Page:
Writer and actor Buck Henry felt that when it comes to comedy, the simpler the better. A Three Stooges or Laurel and Hardy product – which wasn’t so great in terms of lighting, cinematography or sound – was always funnier than a well-crafted movie. And he implicated his own work – the film adaptation of “Catch-22”, which he scripted – in this theory. Humor tends to get lost when things are too beautiful to look at.

I think he’s probably right, even though I loved that movie. During the pandemic, I was watching Laurel and Hardy a lot. I like how they let him play in a wide shot. Buster Keaton did too. When I did “Office Space,” there’s this car crash scene. The typical way to do it these days would be to shoot a bunch of different angles, double it, triple it, like an action movie. But I love how the comedy plays out flat and wide – like in the Keaton movies, which I snagged at the time – and you see it all. They don’t try to hide anything. That’s why I did it all at once like that.

So much has changed culturally in the decades since “Beavis and Butt-Head” first appeared. If you started now, creating your own animation and sending it to the networks, as you did with your first works, do you think you would be able to sell the ideas?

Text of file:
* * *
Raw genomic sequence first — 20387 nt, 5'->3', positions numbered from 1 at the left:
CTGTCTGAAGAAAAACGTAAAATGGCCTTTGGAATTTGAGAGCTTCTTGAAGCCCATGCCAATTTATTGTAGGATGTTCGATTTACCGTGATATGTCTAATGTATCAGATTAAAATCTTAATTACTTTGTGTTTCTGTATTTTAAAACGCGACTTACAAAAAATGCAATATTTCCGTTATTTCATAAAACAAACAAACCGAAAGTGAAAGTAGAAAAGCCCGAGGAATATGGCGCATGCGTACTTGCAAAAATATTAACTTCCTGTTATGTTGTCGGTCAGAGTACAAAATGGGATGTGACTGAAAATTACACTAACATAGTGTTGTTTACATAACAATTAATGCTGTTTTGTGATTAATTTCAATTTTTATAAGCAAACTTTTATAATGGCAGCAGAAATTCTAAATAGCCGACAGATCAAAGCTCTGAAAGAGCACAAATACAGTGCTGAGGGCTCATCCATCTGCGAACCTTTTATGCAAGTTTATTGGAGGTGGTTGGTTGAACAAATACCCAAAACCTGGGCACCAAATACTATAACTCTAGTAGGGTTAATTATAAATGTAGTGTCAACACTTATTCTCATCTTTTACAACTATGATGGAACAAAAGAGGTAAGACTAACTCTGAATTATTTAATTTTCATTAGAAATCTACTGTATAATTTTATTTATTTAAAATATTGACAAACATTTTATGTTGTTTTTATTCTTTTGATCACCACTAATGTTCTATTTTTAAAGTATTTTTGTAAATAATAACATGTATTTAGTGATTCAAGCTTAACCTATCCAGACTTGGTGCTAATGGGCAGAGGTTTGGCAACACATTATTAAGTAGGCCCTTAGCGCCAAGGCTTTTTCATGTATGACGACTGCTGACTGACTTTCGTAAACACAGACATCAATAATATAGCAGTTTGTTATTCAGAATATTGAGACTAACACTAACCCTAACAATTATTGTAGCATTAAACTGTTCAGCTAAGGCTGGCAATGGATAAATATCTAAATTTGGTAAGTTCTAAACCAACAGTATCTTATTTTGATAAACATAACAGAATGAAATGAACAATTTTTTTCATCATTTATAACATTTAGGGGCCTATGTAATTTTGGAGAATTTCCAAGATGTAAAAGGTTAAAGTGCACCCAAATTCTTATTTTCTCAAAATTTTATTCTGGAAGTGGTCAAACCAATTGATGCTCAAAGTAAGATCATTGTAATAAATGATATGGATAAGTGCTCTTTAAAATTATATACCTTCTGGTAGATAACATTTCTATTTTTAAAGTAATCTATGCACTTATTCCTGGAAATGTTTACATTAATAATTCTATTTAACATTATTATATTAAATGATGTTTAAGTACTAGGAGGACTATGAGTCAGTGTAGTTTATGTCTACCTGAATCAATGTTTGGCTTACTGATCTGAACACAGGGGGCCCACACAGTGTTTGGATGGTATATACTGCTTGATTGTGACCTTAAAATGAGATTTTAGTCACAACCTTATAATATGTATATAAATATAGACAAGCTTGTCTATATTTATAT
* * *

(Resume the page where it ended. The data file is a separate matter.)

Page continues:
It’s a good question. It doesn’t look like it. But, at the same time, there are now so many animation tools available. Anyone with an iPad or computer can make a fairly high-quality animation if they put the time into it. And now you can stream it on YouTube. If it becomes popular, it becomes popular.

That’s kind of how I started. I made my own shorts, put them on VHS, just sent them to people and showed them at festivals.

It’s a punk philosophy: do it yourself and release it.

Well, I had been a full-time musician for a few years when I started hosting, and I was tired of touring. I didn’t want to travel all the time, so my plan was to become a community college math teacher. I was going to the University of Texas at Dallas, part-time, to take courses for a master’s degree in mathematics. I thought, I’ll just become a math teacher, and animation will be my hobby. When I discovered that I could do everything myself, I could do whatever I wanted, I thought: why not? And when I sent in my tapes, I got all these calls and I started working.